When the issue was raised at sentencing, the district court viewed the discrepancy between the 1989 and 2008 murder-conspiracy Guidelines as evidence “that the guidelines are not operating in the manner in which they were intended to operate.” Joint Appendix at 157. The court indicated that the discrepancy therefore would not “make the slightest difference in [Abramo's] sentence,” id.; it instead referenced the nature of the offense itself:
[L]ooking at the conspiracy to murder, why is that not an offense that calls for a[n] 18 year penalty? ․ [W]hat crime more calls out for deterrence, for punishment, for the most severe penalties that the court allows than getting together to murder a human being?
Joint Appendix at 172. But because the court had to select a Guidelines range, Gall v. United States, 552 U.S. 38, 49 (2007), it chose to apply the 2008 Guidelines. Abramo was sentenced to 186 months' imprisonment: the 216–month statutory maximum with a partial offset for the 70–month sentence he served in Florida.
This appeal followed. Abramo argues that the application of the harsher murder-conspiracy provisions in the 2008 Manual violated the Ex Post Facto Clause. He offers two theories as to why the appeal-waiver provision is unenforceable: first, his ex post facto rights were unwaivable; second, any waiver was unknowing, due to his ignorance of his ex post facto rights.
“Waivers of the right to appeal a sentence are presumptively enforceable.” United States v. Arevalo (Vigil), 628 F.3d 93, 98 (2d Cir.2010). We have “repeatedly upheld the validity of [appeal] waivers” if they are “knowingly, voluntarily, and competently provided by the defendant.” United States v. Gomez–Perez, 215 F.3d 315, 318 (2d Cir.2000). The “exceptions to the presumption of the enforceability of a waiver ․ occupy a very circumscribed area of our jurisprudence.” Id. at 319. We construe plea agreements “according to contract law principles,” United States v. Yemitan, 70 F.3d 746, 747 (2d Cir.1995), but “because plea agreements are unique contracts, we temper the application of ordinary contract principles with special due process concerns for fairness and the adequacy of procedural safeguards.” United States v. Woltmann, 610 F.3d 37, 39–40 (2d Cir.2010) (internal quotation marks and ellipsis omitted).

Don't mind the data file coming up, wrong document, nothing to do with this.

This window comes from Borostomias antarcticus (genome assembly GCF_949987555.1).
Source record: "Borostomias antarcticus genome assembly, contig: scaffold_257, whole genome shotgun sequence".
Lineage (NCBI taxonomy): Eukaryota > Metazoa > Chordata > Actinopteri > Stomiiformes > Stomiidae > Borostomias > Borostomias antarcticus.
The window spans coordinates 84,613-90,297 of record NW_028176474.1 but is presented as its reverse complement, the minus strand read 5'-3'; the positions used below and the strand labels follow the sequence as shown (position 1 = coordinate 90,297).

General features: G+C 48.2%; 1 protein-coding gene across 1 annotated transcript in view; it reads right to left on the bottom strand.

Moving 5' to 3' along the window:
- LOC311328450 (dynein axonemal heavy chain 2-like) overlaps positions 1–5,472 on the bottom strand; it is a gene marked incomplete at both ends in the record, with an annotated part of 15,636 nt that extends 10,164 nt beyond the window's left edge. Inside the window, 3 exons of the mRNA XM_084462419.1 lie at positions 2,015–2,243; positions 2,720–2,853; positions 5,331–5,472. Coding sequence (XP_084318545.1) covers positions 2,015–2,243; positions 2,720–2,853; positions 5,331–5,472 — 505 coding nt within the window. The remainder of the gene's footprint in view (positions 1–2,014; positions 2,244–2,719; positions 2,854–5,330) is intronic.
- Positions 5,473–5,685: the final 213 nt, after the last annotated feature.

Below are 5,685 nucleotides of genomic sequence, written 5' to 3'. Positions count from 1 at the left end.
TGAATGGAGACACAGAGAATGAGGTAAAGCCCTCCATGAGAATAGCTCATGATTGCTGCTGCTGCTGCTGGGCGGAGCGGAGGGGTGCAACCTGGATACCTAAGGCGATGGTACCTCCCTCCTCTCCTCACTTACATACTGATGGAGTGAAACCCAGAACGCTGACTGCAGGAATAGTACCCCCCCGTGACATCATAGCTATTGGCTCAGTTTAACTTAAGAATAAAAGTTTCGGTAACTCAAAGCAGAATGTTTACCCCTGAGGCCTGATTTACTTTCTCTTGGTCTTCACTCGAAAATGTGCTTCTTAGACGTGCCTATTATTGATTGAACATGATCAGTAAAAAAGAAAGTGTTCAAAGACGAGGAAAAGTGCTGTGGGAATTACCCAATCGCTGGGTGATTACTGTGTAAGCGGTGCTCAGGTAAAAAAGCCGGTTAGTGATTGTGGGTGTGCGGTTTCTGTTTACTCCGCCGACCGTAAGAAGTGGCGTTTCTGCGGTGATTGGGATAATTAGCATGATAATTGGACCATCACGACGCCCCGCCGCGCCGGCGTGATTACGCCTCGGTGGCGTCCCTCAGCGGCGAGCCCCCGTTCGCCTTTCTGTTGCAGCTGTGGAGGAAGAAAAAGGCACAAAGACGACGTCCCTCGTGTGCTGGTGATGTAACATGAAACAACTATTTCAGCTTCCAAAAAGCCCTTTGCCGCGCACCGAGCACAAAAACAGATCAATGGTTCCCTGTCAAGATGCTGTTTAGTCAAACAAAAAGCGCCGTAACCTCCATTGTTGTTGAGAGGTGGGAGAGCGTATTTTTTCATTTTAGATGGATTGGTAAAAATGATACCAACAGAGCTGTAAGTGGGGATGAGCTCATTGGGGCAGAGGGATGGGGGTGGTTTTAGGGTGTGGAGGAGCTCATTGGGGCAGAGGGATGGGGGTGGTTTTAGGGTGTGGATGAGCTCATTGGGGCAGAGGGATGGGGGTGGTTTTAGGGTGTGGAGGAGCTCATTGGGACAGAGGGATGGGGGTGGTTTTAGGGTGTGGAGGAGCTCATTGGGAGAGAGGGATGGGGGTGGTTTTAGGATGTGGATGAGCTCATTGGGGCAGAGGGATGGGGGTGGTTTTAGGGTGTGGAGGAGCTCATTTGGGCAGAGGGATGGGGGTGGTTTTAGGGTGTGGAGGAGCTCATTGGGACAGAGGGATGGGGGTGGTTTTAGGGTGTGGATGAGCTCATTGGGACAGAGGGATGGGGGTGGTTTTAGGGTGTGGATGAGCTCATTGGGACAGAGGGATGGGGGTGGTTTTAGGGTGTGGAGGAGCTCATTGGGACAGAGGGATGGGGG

A violation of a fundamental right warrants voiding an appeal waiver. For example, we have voided appeal waivers where the sentence imposed was based on unconstitutional factors—such as race, see Gomez–Perez, 215 F.3d at 319, naturalized status, see, e.g., United States v. Jacobson, 15 F.3d 19, 23 (2d Cir.1994), or the ability to pay restitution, see, e.g., United States v. Johnson, 347 F.3d 412, 415, 419 (2d Cir.2003). Similarly, we have voided waivers where a sentencing court “failed to enunciate any rationale for the defendant's sentence,” and thus “abdicat[ed][its] judicial responsibility.” Woltmann, 610 F.3d at 40 (internal quotation marks omitted) (voiding waiver because sentencing court relied on plea agreement “to the exclusion of” the 18 U.S.C. § 3553(a) factors and a U.S.S.G. § 5K1.1 letter urging a below-Guidelines sentence).
On the other hand, other meaningful errors are insufficient to void an appeal waiver. We have enforced waivers where a sentence was arguably imposed contrary to a statutory requirement. See Yemitan, 70 F.3d at 748 (enforcing appeal waiver despite potential noncompliance with statement-of-reason requirement in 18 U.S.C. § 3553(c)(1), because the noncompliance—if any—did not present the “extraordinary circumstances” of the impermissible bias or abdication cases). We also enforced an appeal waiver notwithstanding the defendant's claim that the sentencing court failed to make certain downward departures prior to sentencing. United States v. Rivera, 971 F.2d 876, 896 (2d Cir.1992); see also United States v. Buissereth, 638 F.3d 114, 115–16 (2d Cir.2011) (enforcing appeal waiver despite district court's failure to: rule on [i] objections to the pre-sentence report (PSR) and [ii] requests for downward departures; adopt findings of PSR; discuss the § 3553(a) factors; and calculate applicable sentencing range).